- What’s up?
People will greet you with this gesture which is often just tilting the chin up or tilting the chin up with palms upturned and a shrug. It means “What’s happening?” but you will also see it used as a general greeting. I have found even the youngest kids know this gesture and use it in replace of a verbal greeting.
It might take awhile at first to recognize these cultural cues but once you have an idea of what to look for you will see them used all over Mexico. Gestures tend to vary from place to place so it’s probably best to use them when you are absolutely certain you know what they mean…after all, calling someone an asshole when you meant to say “OK” might not go over so well.
“No Wrong Turns” chronicles Kelsey and her husband’s road trip — in real time — from Canada to the southern tip of South America in their trusty red VW Golf named Marlin.
My dad lived the high life in Europe for a good chunk of his adult life, and as a Commanding Officer for the Royal Canadian Air Forces, he was treated to many fine dinners at many fine establishments. So you can imagine the lectures I got when I put my elbows on the table or, heaven forbid, asked for ketchup for my food. “If you ask for ketchup in Paris, you’d get kicked out of the restaurant,” he’d say as I rolled my eyes.
As painful as it was when I was a surly teenager, I’m kind of glad for the etiquette lessons of my youth because I it gives me the chance to escape being labelled a stereotypically rude North American when travelling. Still, it can’t hurt to brush up on table manners. Here are some tips for being a good dinner guest in France from MSNBC:
- Don’t arrive exactly on time for a dinner party. Come about 15 minutes to half an hour late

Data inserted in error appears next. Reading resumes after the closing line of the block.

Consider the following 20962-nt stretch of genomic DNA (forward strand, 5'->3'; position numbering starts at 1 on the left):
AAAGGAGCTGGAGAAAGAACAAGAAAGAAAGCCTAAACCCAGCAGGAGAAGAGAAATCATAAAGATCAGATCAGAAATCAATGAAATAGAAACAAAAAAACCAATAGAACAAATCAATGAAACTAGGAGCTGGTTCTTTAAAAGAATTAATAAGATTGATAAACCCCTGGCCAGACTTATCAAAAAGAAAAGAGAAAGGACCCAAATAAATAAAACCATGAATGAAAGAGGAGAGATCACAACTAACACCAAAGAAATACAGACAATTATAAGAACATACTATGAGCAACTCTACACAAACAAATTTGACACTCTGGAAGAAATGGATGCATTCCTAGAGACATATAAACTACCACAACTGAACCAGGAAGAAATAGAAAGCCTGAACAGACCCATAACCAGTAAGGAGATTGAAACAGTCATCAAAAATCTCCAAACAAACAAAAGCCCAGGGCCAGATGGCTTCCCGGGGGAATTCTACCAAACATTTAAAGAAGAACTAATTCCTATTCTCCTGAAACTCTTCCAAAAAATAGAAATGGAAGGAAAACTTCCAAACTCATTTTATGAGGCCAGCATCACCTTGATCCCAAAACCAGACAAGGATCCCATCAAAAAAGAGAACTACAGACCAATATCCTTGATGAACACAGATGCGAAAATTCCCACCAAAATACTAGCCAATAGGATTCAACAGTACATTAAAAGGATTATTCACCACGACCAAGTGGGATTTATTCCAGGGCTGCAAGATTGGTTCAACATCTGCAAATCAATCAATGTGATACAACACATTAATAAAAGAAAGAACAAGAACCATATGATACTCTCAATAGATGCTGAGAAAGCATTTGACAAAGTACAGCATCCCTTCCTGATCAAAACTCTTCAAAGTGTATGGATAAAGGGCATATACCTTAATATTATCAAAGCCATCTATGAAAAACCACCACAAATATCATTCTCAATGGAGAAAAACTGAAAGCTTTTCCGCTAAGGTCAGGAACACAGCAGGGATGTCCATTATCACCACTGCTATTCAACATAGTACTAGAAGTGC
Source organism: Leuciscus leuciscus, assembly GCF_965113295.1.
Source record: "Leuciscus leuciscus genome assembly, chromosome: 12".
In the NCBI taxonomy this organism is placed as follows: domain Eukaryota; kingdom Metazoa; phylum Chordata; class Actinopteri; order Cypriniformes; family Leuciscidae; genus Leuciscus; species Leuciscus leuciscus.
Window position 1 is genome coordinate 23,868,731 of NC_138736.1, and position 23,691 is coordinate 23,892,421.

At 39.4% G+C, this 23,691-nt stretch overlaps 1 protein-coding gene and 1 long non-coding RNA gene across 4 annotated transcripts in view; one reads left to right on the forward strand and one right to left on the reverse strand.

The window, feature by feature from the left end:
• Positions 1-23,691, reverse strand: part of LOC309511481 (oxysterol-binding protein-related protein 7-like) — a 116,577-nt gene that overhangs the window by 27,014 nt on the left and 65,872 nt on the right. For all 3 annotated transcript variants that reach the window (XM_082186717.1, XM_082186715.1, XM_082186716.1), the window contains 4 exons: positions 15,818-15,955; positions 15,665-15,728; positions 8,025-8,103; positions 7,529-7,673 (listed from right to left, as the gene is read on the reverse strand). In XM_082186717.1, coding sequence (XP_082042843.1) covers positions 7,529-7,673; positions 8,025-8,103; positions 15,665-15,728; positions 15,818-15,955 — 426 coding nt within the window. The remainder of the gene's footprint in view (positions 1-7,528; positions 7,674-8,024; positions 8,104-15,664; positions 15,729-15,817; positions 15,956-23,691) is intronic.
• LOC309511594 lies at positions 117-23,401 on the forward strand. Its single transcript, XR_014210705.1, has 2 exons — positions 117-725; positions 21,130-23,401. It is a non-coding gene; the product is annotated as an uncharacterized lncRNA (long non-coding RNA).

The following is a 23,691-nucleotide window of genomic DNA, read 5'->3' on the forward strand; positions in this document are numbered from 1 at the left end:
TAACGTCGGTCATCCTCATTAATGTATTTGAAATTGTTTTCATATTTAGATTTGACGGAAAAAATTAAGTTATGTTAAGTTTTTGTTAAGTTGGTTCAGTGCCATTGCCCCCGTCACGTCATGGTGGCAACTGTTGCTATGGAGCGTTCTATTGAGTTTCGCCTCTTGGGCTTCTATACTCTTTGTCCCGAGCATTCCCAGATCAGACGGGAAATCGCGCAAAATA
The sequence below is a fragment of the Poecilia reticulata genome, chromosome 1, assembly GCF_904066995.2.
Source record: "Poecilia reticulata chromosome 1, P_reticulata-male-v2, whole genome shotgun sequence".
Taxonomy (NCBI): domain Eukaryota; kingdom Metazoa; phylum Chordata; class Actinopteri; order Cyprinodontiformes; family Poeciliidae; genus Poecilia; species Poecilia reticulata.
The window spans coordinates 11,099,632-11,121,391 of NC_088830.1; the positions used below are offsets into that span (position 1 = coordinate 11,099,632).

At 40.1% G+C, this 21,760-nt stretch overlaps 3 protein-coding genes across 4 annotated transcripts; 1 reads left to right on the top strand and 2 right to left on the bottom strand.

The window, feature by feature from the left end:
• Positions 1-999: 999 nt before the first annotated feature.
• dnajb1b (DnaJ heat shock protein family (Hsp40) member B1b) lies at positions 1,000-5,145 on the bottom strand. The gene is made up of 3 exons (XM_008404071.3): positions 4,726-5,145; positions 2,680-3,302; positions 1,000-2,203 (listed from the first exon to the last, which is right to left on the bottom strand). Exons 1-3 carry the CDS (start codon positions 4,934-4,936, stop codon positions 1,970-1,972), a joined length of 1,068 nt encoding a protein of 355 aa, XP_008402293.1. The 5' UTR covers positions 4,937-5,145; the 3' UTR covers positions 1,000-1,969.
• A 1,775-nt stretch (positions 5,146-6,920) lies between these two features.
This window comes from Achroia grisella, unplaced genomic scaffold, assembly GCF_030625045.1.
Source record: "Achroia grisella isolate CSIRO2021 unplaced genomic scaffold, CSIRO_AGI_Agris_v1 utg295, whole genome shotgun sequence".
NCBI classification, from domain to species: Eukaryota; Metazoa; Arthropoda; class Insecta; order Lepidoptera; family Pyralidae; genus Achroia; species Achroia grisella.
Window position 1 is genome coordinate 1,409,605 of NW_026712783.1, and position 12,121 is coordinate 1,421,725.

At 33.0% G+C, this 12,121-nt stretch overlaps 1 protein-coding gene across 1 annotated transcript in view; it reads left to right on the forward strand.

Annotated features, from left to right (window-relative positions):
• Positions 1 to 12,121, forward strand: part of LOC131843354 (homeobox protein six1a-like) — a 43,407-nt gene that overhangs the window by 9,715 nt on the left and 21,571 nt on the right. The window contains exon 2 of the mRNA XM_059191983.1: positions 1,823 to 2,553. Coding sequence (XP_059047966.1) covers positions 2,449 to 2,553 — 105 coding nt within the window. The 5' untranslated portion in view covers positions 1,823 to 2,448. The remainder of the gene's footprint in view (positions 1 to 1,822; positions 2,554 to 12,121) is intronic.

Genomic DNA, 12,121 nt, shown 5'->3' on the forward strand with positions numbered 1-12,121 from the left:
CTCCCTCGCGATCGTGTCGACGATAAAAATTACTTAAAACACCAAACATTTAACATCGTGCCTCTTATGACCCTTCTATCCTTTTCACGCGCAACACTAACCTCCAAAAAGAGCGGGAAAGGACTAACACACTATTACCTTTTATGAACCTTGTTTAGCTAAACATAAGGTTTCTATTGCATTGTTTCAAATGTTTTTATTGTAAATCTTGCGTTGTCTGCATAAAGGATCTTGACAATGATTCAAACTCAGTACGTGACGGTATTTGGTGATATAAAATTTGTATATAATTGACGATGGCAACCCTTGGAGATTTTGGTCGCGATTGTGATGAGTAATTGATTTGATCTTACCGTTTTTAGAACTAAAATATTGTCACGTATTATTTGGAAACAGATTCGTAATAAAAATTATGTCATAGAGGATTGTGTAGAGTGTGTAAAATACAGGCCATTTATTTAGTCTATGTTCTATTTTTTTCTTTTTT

- Don’t bring wine — it implies that you don’t trust the host’s selection. Bring sweets or flowers — but not chrysanthemums (they signify death) and not yellow ones (they signify an unfaithful husband)
- Men should wear nice jackets to dinner and women should wear high heels
- Always keep your hands on the table, but not the elbows.
- When greeting, women can kiss women and women can kiss men, but two men should never kiss so save yourself the embarrassment of leaning in (cringe!) If you’re in Alsace or Brittany, be prepared for up to three kisses but don’t initiate them yourself.
- Never pour your own wine at a restaurant. Want water? You’ll have to ask.
- Eat asparagus with your fingers and use your digits to get shellfish out of the shell, but otherwise use your utensils.
- Always eat with your fork in the left hand, knife in the right. And hold your fork properly — it’s not a shovel!
- If it’s a five-course meal, the only course you can refuse is the fourth one (aka, the Cheese course.) If you have dietary restrictions, let them know beforehand because it’s uncouth to refuse anything.
- Don’t cut your salad — roll it with your fork.